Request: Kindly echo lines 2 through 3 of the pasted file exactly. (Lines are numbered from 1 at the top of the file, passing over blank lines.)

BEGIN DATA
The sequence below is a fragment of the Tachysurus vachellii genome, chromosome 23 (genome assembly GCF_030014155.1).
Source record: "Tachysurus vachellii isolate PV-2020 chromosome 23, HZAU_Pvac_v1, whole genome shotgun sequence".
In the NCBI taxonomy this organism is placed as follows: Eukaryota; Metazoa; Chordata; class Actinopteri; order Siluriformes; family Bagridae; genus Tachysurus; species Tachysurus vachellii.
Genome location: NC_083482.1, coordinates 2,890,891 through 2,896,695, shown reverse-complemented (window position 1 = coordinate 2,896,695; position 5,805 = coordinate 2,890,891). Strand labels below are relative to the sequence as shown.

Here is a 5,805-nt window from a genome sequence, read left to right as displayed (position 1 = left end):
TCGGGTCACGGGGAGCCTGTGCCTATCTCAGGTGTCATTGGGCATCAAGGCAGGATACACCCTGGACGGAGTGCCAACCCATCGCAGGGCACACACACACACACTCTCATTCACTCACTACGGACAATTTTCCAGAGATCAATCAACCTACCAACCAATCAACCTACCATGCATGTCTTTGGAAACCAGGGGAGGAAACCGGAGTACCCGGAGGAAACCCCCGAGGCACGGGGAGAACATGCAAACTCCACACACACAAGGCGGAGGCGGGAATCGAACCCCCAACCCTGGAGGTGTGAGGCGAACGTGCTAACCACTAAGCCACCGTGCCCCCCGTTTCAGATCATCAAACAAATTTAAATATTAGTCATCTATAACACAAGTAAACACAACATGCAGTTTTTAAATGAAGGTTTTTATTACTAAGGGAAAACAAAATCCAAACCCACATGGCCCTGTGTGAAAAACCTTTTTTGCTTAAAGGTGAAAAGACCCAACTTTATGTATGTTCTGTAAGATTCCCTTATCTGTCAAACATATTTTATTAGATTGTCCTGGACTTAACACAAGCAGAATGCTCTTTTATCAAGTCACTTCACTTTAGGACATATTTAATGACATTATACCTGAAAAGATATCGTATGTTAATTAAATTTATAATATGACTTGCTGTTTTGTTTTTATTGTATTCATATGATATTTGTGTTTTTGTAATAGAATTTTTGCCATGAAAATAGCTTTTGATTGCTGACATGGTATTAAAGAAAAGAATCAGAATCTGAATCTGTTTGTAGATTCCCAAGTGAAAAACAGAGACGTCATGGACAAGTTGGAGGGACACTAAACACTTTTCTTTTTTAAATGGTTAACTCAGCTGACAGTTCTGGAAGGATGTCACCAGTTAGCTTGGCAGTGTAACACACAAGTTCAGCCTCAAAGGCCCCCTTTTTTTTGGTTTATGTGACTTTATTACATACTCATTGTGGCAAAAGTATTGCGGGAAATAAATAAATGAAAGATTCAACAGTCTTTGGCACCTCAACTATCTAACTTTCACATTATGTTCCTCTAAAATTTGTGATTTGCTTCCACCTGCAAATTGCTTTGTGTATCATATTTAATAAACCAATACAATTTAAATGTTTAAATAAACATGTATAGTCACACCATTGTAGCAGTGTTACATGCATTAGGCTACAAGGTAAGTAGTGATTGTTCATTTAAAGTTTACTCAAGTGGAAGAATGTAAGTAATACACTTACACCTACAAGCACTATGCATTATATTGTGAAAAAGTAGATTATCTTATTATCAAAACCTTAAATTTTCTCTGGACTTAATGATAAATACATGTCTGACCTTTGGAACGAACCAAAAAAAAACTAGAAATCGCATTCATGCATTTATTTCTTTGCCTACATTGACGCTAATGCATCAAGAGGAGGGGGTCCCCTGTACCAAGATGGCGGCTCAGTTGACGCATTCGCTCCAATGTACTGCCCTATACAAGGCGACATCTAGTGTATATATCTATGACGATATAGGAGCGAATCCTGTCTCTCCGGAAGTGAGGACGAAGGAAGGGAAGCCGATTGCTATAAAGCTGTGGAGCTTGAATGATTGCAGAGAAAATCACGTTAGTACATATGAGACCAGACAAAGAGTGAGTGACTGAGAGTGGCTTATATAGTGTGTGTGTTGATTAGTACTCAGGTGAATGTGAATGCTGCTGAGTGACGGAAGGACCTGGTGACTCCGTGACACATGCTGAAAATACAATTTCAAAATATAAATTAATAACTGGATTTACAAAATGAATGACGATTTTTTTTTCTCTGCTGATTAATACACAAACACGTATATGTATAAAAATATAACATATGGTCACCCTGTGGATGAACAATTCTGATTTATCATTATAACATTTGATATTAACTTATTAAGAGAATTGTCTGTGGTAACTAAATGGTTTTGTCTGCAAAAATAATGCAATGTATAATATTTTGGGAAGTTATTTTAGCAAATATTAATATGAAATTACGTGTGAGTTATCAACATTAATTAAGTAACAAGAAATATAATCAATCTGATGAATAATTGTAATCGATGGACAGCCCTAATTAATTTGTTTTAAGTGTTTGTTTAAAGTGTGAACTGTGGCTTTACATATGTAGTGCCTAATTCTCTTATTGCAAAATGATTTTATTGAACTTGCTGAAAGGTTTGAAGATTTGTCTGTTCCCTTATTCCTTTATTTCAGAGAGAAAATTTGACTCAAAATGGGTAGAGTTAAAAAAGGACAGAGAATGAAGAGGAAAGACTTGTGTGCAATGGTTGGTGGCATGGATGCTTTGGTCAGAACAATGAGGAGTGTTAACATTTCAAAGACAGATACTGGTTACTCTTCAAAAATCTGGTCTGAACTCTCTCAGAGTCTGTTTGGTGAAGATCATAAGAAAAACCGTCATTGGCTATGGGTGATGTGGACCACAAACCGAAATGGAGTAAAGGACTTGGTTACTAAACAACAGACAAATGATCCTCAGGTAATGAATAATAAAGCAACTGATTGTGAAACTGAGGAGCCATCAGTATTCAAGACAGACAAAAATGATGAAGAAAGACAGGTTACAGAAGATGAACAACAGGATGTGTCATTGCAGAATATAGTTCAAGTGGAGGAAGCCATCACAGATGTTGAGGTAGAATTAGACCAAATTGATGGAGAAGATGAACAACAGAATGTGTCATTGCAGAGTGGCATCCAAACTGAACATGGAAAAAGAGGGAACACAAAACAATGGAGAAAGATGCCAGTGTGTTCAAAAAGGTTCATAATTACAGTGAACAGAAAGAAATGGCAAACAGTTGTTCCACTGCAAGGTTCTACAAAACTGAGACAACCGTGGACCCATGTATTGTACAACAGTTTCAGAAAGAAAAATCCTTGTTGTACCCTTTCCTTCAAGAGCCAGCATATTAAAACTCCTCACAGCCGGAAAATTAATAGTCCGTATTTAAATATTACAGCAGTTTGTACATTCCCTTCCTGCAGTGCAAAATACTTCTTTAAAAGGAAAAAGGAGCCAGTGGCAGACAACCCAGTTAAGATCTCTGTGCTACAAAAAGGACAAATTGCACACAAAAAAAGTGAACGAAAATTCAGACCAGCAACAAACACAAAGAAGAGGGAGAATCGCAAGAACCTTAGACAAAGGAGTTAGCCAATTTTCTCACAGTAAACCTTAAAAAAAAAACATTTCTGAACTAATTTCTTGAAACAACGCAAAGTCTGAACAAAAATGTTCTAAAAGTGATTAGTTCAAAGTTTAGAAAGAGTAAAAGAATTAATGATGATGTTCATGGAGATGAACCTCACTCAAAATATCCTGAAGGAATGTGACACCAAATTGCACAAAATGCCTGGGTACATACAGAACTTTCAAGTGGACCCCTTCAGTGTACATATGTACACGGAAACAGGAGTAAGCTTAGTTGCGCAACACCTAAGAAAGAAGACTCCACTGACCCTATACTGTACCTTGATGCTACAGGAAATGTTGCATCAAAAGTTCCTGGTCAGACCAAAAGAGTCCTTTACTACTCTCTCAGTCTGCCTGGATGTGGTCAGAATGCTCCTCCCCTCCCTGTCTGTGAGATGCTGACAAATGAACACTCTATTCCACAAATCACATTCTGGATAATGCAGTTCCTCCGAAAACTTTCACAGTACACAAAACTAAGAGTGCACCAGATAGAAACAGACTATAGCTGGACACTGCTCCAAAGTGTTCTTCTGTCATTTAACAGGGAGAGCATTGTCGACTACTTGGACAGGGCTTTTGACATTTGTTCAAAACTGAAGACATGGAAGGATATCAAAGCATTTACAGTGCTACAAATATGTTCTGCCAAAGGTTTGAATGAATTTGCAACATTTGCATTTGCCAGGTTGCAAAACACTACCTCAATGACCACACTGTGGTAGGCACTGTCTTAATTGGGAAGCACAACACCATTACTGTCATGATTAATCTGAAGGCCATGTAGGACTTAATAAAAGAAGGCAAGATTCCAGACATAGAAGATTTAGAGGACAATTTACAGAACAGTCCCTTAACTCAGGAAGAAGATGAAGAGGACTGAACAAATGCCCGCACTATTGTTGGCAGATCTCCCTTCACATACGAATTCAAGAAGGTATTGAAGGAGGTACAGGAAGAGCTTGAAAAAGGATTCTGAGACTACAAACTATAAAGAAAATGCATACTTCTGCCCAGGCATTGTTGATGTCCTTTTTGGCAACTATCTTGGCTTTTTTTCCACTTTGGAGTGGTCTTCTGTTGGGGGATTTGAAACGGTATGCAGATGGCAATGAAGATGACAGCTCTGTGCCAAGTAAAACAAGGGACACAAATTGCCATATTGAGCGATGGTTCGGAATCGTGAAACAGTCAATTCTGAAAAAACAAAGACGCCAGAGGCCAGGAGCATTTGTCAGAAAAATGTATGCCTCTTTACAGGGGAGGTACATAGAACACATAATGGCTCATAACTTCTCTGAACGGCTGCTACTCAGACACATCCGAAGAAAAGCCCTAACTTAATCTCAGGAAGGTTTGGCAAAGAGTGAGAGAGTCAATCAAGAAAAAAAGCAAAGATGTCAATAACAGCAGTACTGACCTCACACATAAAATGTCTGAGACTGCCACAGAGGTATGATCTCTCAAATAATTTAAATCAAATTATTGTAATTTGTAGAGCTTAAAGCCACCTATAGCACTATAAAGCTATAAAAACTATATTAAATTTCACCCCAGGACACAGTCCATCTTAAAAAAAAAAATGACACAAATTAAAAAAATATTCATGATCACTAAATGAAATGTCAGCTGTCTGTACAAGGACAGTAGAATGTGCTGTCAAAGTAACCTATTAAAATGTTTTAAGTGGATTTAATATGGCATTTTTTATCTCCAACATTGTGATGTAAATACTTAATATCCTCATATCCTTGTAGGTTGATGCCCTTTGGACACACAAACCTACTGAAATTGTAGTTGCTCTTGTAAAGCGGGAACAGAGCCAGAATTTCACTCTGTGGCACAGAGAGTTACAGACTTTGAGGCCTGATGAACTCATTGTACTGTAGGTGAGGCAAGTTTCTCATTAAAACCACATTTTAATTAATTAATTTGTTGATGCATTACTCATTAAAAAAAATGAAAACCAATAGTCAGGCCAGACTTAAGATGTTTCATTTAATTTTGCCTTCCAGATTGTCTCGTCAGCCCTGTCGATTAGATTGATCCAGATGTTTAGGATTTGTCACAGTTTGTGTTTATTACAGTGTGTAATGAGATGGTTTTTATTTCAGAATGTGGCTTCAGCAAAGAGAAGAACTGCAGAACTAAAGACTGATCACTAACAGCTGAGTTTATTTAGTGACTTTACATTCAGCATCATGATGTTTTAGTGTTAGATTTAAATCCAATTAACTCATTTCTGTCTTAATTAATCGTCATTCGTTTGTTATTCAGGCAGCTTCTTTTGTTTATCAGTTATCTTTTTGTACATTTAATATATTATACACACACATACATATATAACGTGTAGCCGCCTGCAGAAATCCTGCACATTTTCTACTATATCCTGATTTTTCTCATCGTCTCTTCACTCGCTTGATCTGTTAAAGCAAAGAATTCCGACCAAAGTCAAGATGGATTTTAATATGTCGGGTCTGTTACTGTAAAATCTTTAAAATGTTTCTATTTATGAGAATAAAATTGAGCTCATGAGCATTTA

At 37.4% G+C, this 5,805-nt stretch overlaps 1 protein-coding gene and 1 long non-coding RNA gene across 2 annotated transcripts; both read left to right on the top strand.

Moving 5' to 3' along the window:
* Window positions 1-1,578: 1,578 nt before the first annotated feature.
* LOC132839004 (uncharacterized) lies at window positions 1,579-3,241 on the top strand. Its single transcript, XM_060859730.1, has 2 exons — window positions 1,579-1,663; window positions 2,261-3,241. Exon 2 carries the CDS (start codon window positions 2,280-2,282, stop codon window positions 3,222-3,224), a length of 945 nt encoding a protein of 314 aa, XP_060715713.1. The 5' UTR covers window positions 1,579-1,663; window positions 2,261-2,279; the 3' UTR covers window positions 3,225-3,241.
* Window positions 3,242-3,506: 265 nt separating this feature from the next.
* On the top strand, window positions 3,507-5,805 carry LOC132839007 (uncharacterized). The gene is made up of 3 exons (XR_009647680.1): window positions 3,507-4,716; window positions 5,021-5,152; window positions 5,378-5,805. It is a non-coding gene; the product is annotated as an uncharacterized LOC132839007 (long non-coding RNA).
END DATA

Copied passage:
Source record: "Tachysurus vachellii isolate PV-2020 chromosome 23, HZAU_Pvac_v1, whole genome shotgun sequence".
In the NCBI taxonomy this organism is placed as follows: Eukaryota; Metazoa; Chordata; class Actinopteri; order Siluriformes; family Bagridae; genus Tachysurus; species Tachysurus vachellii.